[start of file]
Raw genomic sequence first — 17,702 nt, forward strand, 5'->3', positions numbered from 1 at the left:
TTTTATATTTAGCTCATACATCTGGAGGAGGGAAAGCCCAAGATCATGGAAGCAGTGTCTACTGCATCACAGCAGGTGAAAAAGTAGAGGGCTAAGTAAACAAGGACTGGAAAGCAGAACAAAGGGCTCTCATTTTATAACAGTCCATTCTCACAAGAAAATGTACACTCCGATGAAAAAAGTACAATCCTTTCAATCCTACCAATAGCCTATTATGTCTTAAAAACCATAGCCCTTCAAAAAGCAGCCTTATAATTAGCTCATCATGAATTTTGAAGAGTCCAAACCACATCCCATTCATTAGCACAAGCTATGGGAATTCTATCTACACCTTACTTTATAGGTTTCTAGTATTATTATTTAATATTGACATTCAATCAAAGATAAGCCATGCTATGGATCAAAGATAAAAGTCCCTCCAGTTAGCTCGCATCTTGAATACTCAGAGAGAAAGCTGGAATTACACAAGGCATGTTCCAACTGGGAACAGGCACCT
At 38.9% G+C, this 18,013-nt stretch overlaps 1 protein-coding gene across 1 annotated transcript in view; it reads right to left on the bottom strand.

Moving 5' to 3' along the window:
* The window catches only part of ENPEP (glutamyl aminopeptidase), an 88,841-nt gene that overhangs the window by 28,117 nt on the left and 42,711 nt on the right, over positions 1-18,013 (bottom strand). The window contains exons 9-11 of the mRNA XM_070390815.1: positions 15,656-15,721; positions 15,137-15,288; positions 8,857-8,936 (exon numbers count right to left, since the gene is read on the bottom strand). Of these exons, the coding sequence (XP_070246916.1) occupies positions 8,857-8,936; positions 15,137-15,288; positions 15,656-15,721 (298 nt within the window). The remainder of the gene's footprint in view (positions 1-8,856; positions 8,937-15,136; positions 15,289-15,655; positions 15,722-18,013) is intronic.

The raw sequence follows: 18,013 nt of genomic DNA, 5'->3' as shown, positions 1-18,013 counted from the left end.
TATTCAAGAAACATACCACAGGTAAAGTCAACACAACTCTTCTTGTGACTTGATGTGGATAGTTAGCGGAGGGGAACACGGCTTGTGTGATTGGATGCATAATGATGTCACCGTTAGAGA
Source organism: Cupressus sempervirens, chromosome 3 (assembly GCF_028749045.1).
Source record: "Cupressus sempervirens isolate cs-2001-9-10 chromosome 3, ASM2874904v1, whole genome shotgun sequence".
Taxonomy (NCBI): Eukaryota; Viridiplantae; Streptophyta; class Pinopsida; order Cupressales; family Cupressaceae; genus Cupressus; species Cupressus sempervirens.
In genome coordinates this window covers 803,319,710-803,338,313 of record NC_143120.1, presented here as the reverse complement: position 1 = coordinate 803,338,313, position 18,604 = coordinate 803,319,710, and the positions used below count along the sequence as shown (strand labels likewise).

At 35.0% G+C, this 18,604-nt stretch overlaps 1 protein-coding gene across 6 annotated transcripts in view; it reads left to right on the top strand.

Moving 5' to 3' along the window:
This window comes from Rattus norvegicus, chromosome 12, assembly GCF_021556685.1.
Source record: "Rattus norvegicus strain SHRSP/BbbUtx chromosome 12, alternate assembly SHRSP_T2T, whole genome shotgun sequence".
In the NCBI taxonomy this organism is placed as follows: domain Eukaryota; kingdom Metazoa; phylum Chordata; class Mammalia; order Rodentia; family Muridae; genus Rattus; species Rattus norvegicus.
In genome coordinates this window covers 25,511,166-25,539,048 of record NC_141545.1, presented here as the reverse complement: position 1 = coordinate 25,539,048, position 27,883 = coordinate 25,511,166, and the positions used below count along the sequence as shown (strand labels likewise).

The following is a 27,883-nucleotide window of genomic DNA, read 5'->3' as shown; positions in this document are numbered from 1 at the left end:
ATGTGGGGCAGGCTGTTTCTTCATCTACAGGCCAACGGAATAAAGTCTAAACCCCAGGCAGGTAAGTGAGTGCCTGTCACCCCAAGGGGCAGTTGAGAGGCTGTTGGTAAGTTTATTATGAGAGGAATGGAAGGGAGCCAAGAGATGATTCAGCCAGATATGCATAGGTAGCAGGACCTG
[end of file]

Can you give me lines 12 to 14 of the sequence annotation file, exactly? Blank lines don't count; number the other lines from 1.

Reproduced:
At 35.0% G+C, this 18,604-nt stretch overlaps 1 protein-coding gene across 6 annotated transcripts in view; it reads left to right on the top strand.

Moving 5' to 3' along the window:
This window comes from Rattus norvegicus, chromosome 12, assembly GCF_021556685.1.